Transmission of Truth — from the Trivial to the Transcendental

Please pardon my indulging in a discourse, some might say a rant, on the precision of language. Or, rather, the presumptions we make in regard to verbal concepts we use every day. And the potential light that closer examination may shed upon your Zen perspective.

It occurs to me that language itself holds clues to Buddhist truths, especially those usages that go largely unexamined, standing as cultural memes, customs, or precepts, so to speak. That we speak of such inherited notions as a "manner of speaking," as does Buddha, in explaining his teaching, betrays the fact that we intuitively regard attempts to reduce reality to words as inherently futile, if not entirely fatuous.

This intuition—not to dignify it as insight—has come to me often, most recently while "making the bed," specifically a single sized guest bed, originally our granddaughter's. The cover sheet is a flower print, matching the rest of the bedding set, one side being the "front," the other side being, well, the "back." When spreading it over the fitted sheet, ordinarily one would make sure that the front side (with the best rendering of the print) would face down, so that when one turns back the cover to welcome a guest, or oneself, into the warm embrace of the bed sheets, the "good" side would be revealed.

(Editorial alert: "quote marks" are used liberally herein to mark clichés, usually a "no-no"; they are meant to invoke the phrase "so-called," challenging the mundane trope quoted. Likewise, italics are sprinkled throughout for emphasis; and parentheses (parens) are utilized freely to bracket some, though not all, of the asides—such as this one. These punctuations are intended to provoke a high level of irritation value, while drawing attention to the language, as well as the content, of the piece.)

It bothered me, for a moment, that the bed sheet in question would be upside-down, and so I flipped it over. I did "mind" that the bed would be wrongly made. Suddenly, the abject ridiculousness of that impulsive reaction dawned on me. Followed immediately by realization of the triviality of such everyday concerns (which Master Dogen kindly suggests we gently set aside in zazen), standing out in stark relief. They simply do not matter—not a whit. (Which raises another: Wherefore this "whit," to which I so readily resort? As the sage Roseanne Roseannadanna would advise, "Never mind.")

It just! really! doesn't! matter!—whether the sheet is "right-side-up" or not. In fact, my "making the bed" doesn't really matter, in any absolute sense. It is a cultural meme, a nicety; a hopeful celebration of "order" in the face of the "chaos" of the real world. Of course, looking at a "made" bed is less disturbing to the mind than a messy bed. But "messy" is a matter of degree, a conception of perception. The "mess" is in my preoccupation with it.

More than the specific matter of "making the bed" being an absurdity, I fear that most, or all, of our daily (and nightly) preoccupations may, upon examination, turn out to be equally trivial. For example, our current indulgence in the orgy of presidential politics (See "Primary Anger," last month's installment). Haven't we been there, done this, every four years, for as long as memory serves? Is it really all that important? Doesn't it keep coming out pretty much the same, each time? Isn't that one definition of in...never mind.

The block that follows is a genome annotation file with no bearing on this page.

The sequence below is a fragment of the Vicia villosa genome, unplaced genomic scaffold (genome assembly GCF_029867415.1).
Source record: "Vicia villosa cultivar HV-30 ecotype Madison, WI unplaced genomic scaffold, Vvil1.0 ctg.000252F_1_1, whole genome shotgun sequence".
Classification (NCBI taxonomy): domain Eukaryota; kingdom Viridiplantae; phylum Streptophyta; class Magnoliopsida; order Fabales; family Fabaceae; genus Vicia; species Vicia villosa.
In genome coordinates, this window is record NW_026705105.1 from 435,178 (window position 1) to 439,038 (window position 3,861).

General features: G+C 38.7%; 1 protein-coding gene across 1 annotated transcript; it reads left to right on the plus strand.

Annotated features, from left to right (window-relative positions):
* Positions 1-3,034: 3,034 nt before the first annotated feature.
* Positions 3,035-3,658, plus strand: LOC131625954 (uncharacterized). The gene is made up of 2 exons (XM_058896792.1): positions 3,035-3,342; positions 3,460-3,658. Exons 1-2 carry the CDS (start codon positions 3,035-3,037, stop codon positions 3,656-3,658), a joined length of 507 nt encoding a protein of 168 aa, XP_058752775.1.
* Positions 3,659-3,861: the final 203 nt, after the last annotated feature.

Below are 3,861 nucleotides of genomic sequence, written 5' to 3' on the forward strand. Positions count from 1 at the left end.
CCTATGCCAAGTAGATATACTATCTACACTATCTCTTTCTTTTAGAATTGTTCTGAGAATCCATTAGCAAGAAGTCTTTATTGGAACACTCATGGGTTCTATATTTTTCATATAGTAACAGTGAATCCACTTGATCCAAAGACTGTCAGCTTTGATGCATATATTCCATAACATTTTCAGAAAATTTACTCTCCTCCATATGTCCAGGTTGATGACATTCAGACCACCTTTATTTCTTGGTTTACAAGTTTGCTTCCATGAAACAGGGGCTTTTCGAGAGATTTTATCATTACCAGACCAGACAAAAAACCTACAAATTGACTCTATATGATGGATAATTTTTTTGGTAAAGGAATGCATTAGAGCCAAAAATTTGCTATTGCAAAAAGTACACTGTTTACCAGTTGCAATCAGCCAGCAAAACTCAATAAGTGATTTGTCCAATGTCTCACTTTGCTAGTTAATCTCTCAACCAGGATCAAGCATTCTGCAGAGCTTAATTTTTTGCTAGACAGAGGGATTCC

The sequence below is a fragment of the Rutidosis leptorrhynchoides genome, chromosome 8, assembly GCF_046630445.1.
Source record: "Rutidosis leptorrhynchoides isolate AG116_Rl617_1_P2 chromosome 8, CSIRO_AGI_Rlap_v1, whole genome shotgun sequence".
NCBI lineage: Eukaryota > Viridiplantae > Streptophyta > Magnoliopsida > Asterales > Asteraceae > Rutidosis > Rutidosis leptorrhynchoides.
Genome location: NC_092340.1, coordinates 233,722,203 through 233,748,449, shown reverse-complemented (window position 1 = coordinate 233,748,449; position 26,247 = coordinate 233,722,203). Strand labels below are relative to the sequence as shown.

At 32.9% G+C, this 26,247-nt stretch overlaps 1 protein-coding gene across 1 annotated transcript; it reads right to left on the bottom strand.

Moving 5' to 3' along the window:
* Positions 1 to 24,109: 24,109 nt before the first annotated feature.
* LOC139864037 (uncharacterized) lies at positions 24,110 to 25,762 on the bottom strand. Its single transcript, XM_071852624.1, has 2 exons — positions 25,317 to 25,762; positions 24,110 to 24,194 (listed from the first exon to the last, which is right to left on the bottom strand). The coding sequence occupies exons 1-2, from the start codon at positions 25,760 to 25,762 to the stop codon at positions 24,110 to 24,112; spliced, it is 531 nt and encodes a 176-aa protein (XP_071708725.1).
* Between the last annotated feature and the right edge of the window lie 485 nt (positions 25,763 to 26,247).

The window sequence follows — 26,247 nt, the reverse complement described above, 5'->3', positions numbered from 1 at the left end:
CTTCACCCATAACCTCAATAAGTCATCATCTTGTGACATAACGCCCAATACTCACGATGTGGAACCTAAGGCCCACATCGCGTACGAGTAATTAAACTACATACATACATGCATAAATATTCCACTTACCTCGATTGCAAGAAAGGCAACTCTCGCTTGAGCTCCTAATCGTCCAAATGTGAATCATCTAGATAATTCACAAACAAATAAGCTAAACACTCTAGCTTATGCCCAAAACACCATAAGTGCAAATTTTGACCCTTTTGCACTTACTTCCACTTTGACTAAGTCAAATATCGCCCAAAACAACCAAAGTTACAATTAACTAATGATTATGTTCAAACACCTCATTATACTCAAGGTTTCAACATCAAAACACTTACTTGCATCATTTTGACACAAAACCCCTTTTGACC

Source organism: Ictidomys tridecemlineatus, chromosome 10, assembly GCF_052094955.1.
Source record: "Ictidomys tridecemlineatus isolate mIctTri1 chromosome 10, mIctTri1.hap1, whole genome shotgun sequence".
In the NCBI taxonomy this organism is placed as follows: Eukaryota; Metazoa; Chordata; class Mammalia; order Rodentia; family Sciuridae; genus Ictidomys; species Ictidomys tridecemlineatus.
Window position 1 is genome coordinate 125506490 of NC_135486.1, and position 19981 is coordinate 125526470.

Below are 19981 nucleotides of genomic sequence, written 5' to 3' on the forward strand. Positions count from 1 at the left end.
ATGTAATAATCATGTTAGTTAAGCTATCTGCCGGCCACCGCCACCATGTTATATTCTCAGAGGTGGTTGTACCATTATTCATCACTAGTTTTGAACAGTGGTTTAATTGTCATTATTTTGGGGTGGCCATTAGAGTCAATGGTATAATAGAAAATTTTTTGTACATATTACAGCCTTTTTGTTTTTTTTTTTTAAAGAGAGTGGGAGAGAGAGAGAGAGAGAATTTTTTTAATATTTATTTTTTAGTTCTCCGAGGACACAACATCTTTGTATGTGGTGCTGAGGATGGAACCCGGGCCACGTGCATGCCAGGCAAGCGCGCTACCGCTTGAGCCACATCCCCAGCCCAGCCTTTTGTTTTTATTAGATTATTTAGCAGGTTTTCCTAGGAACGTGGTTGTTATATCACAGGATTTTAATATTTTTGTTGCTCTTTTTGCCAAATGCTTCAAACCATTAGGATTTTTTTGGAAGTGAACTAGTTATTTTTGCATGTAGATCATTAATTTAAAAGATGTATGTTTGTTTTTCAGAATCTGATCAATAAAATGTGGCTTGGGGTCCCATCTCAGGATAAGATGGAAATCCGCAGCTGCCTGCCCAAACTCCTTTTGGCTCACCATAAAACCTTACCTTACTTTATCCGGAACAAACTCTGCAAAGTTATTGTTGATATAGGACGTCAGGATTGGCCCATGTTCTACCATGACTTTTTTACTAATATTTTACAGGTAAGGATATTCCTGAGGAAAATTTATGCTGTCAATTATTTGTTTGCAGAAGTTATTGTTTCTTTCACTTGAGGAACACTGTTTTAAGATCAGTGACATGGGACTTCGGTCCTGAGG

Examining the expression, "making the bed," is instructive—in that we never actually make a bed. Even if we design and build the frame from scratch ("scratch?"); we do not "make" that bed. Or to quote the present POTUS, we do not build that. We do put together the materials—by definition preexistent in the material world, along with available infrastructure, tools and technologies—to conform to our culturally agreed definition of what constitutes "a bed." Which includes, in our culture of consumption, designing to fit "king-" "queen-" sized mattresses and box springs, which we are encouraged to replace every eight years or so, supposedly for health reasons. Which results in curbsides and landfills filled with tons of oversized, discarded upholstery.

In many other cultures around the world, the beds we find would not match our preconception, certainly not our standards of obsession with comfort. These are the customs to which we become accustomed, and typically don't ever give a second thought.

More fundamentally, we do not ever "make" anything, actually; we merely rearrange the components already made, in the environment. This is the essence of creativity, of "making."

"For that matter," (note the quotes) and for purposes of this dissertation, the bandying about of various everyday expressions cavalierly referring to matter, as well as to mind, may be usefully examined. Mind and Matter (note the caps) are set in opposition to each other by the philosophizing class, just as matter and energy once were. At least in the West.

Which brings up another aside: What is "west," except in regard to what is "east," of it? "Western Europe" is on the same land mass as the "Middle East," as well as most of the areas regarded as the "Far East." But from an outside perspective—read "non-human"—no literal separation appears as we traverse the equator from West to East, or vice-versa. The oceans lend credence, by dint of the apparent separation of continents, to what is at best a tenuous construction: the eastern and western "hemispheres."

This may seem a specious example of beating the dead horse of convention, but it provides an entry point for the view of Zen—to critically examine that which we usually take for granted. Did Bodhidharma come from the West, or not? Is the buddhadharma transmitted from West to East? How can there be either West or East, in the buddhadharma? (See Dogen's Bendowa.)

"Mind over matter" is an expression oft-quoted in the West, as if it had some actual meaning. In the humble example of making one's own bed—and lying in it—it would seem much to be desired that the mind of reason would triumph over the matter of making one's bed, thus suggesting a reassuring level of confidence in our control over the order of the world. Chaos will not reign triumphant, as long as I spread the duvet, and arrange the pillow shams. Morning birds probably imagine that their singing brings the daylight.

Back to matter and energy. To say that something matters or not is a hoary expression, but now we do speak of being energized by things, or devoting energy to them. We "pay attention" to those things that matter, and ignore those that do not, that is, until they do. Giving gravitas to some concerns that matter more to us indicates the weightiness of their disposition, resolution, and the gravity of their effect on our lives. The choice of the substantial terms, including matter, seems obviously rooted in a material worldview, one that recognizes that if we drop a brick on our toe, it will hurt. The effects of raw energy are more difficult to trace.